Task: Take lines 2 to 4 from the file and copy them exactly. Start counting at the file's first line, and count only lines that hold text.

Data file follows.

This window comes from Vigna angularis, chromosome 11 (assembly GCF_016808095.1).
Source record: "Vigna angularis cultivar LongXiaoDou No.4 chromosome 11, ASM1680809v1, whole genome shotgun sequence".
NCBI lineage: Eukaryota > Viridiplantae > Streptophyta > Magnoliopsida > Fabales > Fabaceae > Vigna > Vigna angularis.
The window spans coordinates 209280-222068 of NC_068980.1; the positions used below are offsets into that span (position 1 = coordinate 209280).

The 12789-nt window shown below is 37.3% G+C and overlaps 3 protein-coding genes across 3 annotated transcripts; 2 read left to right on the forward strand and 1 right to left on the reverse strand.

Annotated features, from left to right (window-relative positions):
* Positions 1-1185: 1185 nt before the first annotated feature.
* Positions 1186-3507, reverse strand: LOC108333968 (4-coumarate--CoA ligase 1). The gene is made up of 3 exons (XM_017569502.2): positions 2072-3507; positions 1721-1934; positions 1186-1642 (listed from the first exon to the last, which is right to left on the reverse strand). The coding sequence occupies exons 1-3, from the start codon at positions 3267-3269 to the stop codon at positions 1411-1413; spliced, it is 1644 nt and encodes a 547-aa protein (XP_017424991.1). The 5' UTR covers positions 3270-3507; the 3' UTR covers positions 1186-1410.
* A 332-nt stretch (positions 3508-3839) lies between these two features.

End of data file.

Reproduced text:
Source record: "Vigna angularis cultivar LongXiaoDou No.4 chromosome 11, ASM1680809v1, whole genome shotgun sequence".
NCBI lineage: Eukaryota > Viridiplantae > Streptophyta > Magnoliopsida > Fabales > Fabaceae > Vigna > Vigna angularis.
The window spans coordinates 209280-222068 of NC_068980.1; the positions used below are offsets into that span (position 1 = coordinate 209280).